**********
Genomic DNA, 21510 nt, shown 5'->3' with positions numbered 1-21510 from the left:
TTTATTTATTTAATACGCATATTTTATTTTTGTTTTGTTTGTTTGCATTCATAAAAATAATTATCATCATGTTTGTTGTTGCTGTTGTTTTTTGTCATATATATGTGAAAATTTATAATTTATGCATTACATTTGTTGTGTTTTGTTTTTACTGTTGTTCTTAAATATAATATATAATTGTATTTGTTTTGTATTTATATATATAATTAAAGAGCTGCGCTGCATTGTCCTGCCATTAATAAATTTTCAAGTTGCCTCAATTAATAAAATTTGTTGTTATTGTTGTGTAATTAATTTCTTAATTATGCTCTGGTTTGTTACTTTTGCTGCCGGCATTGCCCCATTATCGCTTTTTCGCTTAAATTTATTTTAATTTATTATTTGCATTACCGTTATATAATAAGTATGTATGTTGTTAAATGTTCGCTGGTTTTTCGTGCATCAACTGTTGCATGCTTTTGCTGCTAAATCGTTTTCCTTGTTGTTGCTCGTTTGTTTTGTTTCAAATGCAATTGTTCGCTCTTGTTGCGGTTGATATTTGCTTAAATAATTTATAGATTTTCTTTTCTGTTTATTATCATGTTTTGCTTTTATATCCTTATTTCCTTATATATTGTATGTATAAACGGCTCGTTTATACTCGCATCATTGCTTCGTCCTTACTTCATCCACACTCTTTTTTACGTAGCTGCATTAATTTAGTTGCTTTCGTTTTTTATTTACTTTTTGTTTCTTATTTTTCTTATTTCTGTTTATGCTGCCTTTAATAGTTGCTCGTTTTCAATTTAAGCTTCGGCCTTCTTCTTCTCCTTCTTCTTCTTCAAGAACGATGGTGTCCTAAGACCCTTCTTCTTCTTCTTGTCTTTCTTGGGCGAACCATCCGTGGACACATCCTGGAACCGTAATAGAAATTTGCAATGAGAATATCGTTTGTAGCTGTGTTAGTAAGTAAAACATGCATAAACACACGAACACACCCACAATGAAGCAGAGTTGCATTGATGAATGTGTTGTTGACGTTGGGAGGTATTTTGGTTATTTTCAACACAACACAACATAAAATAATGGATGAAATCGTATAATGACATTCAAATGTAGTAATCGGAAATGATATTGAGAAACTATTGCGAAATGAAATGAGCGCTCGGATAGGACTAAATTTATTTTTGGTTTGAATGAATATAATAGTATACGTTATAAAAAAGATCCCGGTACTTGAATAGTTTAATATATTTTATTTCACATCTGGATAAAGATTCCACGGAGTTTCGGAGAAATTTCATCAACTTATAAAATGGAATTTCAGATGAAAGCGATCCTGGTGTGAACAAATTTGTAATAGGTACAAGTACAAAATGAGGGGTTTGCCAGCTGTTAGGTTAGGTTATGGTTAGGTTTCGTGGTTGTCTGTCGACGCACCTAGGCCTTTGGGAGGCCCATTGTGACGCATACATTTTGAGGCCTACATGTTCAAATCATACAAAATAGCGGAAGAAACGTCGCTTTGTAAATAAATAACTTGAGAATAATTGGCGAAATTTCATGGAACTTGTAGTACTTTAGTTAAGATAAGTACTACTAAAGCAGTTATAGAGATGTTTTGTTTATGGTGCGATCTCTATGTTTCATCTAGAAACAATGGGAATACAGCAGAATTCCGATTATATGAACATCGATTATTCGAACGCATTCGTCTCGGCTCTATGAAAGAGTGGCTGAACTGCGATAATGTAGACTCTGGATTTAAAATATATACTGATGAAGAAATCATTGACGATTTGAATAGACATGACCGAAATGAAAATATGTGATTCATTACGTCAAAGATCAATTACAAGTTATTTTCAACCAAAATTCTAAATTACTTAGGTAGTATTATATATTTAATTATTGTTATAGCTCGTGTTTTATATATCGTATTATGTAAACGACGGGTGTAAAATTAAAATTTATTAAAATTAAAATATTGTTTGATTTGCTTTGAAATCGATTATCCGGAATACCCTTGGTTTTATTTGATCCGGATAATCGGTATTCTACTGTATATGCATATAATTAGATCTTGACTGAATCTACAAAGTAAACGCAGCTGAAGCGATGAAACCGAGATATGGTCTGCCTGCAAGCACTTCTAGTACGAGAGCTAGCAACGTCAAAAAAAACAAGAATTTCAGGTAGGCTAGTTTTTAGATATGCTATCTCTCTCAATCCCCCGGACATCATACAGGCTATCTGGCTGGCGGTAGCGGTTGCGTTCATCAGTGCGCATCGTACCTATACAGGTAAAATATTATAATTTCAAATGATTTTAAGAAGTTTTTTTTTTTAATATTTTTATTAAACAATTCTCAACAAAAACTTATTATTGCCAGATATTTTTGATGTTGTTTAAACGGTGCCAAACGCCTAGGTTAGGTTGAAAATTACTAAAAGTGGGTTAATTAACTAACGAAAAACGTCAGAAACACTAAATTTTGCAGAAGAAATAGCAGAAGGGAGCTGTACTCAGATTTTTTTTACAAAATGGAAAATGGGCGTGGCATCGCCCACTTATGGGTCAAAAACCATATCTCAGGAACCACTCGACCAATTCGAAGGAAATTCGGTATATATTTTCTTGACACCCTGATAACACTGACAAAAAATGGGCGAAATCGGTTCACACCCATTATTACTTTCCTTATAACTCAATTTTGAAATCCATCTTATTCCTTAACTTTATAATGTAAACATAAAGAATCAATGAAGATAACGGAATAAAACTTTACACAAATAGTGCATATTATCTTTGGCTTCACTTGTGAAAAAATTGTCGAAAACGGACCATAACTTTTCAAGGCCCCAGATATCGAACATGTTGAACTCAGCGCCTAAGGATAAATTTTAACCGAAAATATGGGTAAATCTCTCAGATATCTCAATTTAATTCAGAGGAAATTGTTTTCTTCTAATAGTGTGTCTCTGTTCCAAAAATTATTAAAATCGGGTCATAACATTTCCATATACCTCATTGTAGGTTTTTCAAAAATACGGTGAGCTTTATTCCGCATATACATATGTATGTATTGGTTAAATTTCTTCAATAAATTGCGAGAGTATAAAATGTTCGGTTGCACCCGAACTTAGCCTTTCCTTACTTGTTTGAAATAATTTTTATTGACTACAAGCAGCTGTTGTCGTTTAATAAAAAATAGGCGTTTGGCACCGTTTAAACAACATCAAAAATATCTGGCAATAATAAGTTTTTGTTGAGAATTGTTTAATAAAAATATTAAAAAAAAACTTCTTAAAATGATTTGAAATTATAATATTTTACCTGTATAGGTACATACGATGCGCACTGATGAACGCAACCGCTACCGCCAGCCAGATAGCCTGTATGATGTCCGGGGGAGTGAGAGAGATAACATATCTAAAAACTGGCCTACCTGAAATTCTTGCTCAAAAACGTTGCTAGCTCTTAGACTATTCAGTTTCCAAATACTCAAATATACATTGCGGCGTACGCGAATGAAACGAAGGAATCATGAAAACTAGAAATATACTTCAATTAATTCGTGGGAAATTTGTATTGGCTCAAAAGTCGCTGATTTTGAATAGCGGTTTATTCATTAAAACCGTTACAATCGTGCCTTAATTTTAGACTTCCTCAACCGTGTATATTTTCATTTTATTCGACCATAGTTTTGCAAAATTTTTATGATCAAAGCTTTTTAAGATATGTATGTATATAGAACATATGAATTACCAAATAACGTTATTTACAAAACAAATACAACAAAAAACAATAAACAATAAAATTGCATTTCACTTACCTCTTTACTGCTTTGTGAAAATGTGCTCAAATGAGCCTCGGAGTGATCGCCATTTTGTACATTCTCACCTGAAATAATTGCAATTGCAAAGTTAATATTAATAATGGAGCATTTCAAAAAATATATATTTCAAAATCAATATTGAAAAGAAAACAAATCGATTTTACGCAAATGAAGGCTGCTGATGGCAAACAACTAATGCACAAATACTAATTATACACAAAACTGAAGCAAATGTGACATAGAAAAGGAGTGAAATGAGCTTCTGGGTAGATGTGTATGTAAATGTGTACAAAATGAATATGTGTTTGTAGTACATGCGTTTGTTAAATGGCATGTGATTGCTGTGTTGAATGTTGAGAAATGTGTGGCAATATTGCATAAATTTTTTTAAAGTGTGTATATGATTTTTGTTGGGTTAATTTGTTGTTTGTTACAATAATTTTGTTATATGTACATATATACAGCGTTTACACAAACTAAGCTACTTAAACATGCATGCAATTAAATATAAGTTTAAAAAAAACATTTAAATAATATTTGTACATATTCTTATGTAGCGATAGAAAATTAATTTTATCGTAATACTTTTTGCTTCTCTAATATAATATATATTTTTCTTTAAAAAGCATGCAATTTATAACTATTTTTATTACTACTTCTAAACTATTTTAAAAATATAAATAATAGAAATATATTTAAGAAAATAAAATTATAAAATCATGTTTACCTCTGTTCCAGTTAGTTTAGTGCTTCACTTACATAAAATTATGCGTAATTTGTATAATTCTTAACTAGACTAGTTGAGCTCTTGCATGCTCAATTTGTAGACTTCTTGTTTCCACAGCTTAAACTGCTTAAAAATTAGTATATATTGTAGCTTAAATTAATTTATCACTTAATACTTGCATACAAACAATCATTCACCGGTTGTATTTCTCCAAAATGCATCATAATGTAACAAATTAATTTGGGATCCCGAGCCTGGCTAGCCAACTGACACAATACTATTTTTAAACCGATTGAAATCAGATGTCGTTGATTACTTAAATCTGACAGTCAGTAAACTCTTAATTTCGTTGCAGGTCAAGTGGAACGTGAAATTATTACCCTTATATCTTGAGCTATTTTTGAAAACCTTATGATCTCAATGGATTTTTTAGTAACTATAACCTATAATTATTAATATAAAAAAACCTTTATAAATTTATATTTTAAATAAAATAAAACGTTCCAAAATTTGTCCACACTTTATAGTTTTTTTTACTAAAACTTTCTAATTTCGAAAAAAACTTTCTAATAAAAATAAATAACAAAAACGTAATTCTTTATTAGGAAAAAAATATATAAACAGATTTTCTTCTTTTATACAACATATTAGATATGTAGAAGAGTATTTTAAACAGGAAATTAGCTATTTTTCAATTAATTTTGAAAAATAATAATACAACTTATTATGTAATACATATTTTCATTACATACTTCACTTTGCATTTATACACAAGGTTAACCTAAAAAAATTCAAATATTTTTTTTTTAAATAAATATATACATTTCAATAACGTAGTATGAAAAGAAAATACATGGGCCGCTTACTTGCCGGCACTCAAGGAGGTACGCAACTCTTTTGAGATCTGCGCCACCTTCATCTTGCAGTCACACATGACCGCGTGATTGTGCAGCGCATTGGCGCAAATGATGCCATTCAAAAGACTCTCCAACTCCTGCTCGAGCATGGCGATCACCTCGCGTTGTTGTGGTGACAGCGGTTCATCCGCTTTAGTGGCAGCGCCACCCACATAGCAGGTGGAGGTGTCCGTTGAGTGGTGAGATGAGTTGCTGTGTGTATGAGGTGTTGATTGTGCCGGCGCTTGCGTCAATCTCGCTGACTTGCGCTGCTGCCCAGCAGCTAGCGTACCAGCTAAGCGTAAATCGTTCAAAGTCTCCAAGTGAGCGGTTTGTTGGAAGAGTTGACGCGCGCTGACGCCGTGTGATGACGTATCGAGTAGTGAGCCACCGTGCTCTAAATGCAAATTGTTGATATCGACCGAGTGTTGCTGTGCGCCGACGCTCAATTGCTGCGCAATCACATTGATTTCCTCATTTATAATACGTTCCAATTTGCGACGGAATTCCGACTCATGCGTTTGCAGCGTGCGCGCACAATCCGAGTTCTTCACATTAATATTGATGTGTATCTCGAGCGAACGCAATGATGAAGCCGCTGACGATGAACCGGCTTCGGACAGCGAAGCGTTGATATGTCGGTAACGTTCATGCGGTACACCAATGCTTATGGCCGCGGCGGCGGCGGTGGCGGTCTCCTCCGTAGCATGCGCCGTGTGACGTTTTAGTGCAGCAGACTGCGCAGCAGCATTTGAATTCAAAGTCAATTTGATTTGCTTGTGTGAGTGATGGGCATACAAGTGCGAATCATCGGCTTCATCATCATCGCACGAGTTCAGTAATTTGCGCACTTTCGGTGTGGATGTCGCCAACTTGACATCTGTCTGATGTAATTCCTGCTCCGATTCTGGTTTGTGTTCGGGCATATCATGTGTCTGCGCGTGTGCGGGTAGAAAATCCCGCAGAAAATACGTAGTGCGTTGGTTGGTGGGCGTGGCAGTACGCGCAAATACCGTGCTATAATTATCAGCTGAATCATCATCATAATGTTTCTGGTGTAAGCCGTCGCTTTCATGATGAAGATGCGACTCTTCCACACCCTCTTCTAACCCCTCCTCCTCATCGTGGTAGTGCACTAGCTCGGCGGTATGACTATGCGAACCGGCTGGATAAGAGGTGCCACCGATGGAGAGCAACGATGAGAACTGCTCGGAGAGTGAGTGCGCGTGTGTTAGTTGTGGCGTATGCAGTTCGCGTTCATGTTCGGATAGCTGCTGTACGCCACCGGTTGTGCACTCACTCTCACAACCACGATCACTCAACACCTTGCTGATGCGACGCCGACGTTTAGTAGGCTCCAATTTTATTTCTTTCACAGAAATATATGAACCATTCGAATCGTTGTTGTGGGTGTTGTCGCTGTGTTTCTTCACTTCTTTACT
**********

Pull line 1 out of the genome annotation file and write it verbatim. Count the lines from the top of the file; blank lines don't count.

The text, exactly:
Genomic DNA, 21510 nt, shown 5'->3' with positions numbered 1-21510 from the left: